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Room Marker: Advertise and Search for Rental Rooms

Moving to a new city is hectic and finding a house there is often difficult. How about an app that let you locate rental houses in a city even before you move there?
Or perhaps you have a house (or some other property) that you want to rent out. How about an app that enable you reach to a vast set of target customers?

Recently, one of my friends launched Room Marker, a mobile app to reduce your woes. If you are a property owner, post you rental advertisements easily. If you are looking for renting a house, Room Marker is just the right app for you. Discover the houses available for rent in your neighborhood merely by a few taps on the screen.

The key features of Room Marker are:
Search for houses available for rent nearby your location — or at any other placeFilter your search based on multiple criteria (e.g., price range and property type) to narrow down your choicesAdvertise the rental property easilyAdvertise your property now, but pay laterTurn off advertisements when not re…

Featured in Openshift Developer Spotlight

As many of you would know, a few months back I have launched the ONE Knowledge Base, which is hosted on Openshift. This week, my profile has been featured in the Openshift Developer Spotlight. Check out the mini-interview to learn why the ONE KB was developed and what problem it solves. Besides, you would also get to know about my favorite tools and development stack :)

If you have not tried the ONE KB yet, go for it now. Search the archives, and you might find that your question has already been answered!


Controlling Transmission Range from within the Simulation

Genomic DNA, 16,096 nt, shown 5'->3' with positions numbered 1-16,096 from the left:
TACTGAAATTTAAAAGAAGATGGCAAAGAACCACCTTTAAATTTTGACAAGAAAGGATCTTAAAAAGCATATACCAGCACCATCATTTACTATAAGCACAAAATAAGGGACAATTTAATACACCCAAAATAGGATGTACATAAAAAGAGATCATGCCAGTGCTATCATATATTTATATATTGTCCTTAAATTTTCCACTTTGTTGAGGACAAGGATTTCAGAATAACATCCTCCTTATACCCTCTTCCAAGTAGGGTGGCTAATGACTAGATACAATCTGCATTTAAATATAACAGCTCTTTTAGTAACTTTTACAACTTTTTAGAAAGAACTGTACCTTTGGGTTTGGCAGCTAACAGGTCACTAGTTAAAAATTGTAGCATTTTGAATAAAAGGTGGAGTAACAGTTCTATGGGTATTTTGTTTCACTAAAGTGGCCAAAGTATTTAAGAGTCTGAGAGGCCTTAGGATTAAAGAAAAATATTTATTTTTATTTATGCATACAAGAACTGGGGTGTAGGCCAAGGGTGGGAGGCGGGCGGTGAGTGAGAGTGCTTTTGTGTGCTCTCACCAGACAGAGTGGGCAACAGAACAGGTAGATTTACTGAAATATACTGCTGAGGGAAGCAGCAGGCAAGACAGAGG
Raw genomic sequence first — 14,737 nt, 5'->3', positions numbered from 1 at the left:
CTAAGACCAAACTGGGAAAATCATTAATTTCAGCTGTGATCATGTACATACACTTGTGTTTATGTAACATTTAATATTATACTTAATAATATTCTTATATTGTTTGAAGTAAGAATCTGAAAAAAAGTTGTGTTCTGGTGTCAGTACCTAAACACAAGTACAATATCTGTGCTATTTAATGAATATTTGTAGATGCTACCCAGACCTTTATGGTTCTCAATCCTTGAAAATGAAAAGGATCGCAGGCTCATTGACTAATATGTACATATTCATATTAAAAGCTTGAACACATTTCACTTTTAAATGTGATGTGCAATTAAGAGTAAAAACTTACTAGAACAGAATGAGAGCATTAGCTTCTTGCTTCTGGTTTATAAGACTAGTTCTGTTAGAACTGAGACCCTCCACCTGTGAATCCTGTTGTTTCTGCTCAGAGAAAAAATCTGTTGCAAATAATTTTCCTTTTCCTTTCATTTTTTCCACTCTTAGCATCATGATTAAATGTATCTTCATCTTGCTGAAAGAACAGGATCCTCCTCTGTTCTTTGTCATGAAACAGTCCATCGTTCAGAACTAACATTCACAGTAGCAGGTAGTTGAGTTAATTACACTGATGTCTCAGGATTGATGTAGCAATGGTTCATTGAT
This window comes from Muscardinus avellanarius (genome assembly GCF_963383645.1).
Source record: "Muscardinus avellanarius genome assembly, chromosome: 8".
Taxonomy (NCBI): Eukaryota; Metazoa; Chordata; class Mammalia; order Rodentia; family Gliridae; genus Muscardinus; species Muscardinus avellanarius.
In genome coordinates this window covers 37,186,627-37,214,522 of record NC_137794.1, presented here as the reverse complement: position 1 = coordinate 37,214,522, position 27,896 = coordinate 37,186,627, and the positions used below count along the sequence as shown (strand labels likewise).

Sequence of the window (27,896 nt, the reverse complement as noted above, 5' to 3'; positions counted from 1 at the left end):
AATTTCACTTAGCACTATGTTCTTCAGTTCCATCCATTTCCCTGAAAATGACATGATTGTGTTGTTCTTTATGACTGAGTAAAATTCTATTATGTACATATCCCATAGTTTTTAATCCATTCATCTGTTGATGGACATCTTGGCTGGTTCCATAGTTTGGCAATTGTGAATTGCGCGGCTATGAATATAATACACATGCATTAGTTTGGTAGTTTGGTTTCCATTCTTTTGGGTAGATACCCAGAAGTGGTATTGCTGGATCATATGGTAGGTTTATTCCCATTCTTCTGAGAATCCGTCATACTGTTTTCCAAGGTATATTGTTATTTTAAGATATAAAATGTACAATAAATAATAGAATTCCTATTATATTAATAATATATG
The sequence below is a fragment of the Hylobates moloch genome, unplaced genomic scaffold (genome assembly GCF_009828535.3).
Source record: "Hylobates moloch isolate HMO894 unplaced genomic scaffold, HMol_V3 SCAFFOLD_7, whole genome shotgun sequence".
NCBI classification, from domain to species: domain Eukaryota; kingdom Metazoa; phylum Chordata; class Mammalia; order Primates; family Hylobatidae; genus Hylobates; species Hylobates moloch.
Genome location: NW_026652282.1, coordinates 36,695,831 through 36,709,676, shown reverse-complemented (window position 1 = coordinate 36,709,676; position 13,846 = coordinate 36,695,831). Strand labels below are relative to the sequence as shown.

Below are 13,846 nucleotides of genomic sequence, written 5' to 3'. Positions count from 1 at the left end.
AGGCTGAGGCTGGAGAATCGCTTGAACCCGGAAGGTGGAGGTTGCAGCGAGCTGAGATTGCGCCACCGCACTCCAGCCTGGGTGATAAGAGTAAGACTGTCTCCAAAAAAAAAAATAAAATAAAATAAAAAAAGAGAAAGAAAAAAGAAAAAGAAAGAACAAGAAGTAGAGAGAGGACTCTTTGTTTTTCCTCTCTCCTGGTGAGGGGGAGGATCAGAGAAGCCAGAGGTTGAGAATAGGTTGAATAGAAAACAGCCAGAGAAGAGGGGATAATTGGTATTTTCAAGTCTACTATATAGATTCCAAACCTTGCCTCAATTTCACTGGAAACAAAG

While simulating scenarios with the ONE simulator, one typically defines one or more network interfaces, and add them to the nodes as required. This use case prevails in most of the scenarios. However, a drawback here is that different network interfaces are mutually incompatible — an interface of type 1 can't communicate with any interface not of type 1.

Under certain circumstances, it might be required to control the transmission range of one or more network interfaces dynamically from within the simulation. For example, in one of my works, "On emotional aspects in Mission-Oriented Opportunistic Networks", I have considered the case where users occasionally turn off their device radios based on their contemporary emotions. In particular, the following shows how to set the radio range to 0: ModuleCommunicationBus comBus = host.getComBus(); // Store the original radio range the first time it is reset if (this.originalRadioRange == -1) { this.originalRadioRange = Double…

The ONE Knowledge Base

The Opportunistic Network Environment (ONE) simulator has become largely popular and widely used in research on DTNs and Opportunistic Networks. The simulator has an associated friendly community, where users can ask questions and get their doubts clarified. Indeed, the community is vibrant and its members are useful. However, there are two issues with this community.

First, the archives of the community's mailing list are not public. This is unlike many other similar lists hosted using Mailman, which are public and, therefore, can be searched using Google. Hence, time and again people have asked the question -- how to search the email archives?